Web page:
In the areas of math Becka should learn to sort objects and the identify patterns. The main goal for math readiness for Becka is to be able to increase the area of math skill and number sense by 75 percent as calculated by work samples at the end of the school year (Dense, 2011, para.3). To read fluently, Becka should reduce choppy reading by practicing to read aloud up to four passages of choice until she achieves fluency with the right intonation. While reading comprehension, Becka should be able to understand what she reads in short stories by naming the characters in the book (Corey, 2011, para. 4-5). A well thought out of plan life skills will enable Becka raise her self confidence and self esteem because they are in a good position of meeting her goals one step at a time and at her own pace (Schmidt, 2011, para.2).
Accommodations and Modifications
Accommodations provide different ways for kids to receive information and communicate their understanding back to you. To be successfully with the program classroom education should be developed. While using accommodations children with learning disabilities are expected to meet the standards provided for all kids and the kids should be able to demonstrate what they have learned. Modifications are the changes in the delivery and content for kids that receive special education. Kids with disabilities are not expected to master the same academic content as others in the classroom. A grade does not tell parents the whole story of the instructional level of their kids because it changes significantly (GreatSchools Staff, 2004, p. 1).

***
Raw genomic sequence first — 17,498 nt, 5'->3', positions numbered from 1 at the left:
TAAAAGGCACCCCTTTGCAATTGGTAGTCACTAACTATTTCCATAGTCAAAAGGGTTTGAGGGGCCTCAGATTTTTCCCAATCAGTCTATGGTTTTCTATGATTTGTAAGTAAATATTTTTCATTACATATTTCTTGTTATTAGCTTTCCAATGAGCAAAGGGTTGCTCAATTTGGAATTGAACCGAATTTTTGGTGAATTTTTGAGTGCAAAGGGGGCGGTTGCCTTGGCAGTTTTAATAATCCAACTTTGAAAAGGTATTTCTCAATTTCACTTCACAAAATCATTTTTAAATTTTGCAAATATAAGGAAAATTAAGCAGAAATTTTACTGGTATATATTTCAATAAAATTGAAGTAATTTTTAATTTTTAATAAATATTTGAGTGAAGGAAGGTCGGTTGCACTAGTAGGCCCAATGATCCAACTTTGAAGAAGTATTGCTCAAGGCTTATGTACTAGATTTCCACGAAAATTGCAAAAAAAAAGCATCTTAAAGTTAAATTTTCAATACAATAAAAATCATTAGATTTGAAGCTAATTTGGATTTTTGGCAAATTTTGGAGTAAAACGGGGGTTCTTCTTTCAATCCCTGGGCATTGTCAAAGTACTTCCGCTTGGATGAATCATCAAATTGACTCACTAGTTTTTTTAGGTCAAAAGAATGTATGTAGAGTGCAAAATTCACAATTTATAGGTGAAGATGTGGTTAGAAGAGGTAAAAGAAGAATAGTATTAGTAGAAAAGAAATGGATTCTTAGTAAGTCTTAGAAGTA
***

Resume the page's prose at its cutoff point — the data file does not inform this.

At the age of nine, a child can begin to set goals and use the goals to determine his or her actions. During this age the child can also make necessary corrections for his or her actions when they are working their way. With self-determination as a skill Becka will be in a position to succeed in life provide any accommodations listed on the IEP is delivered at all times, and under all types of situations.
Corey, S. (2011). “IEP Goals and Objectives for Reading” Retrieved December 10 2011 from: http://www.ehow.com/info_8176043_iep-goals-objectives-reading.html
Denese, J. (2011). “Special Education IEP Goals for Kindergarten” Retrieved December 10 2011 from: http://www.ehow.com/info_8267874_special-education-iep-goals-kindergarten.html
GreatSchools Staff. (2004). “Accommodations, Modifications, and Alternate Assessments: How They Affect Instruction and Assessment” Retrieved December 10 2011 from: http://www.greatschools.org/special-education/legal-rights/713-accommodations-IEP.gs
Schmidt, K. (2011).” IEP for Functional Goals & Life Skills” Retrieved December 10 2011 from: http://www.ehow.com/facts_7454855_iep-functional-goals-life-skills.html
Wood, W., Karvonen, M., Test, D., Browder, D., & Algozzine, B. (2004). Retrieved December 10 2011 from: http://www.transitiontocollege.net/percpubs/SelfDeterminationArticle.pdf
www.brightfutures.org. (n.d). “Individualized Education Program (IEP) Meeting Checklist” Retrieved December 09 2011 from: http://www.brightfutures.org/mentalhealth/pdf/families/mc/iep.pdf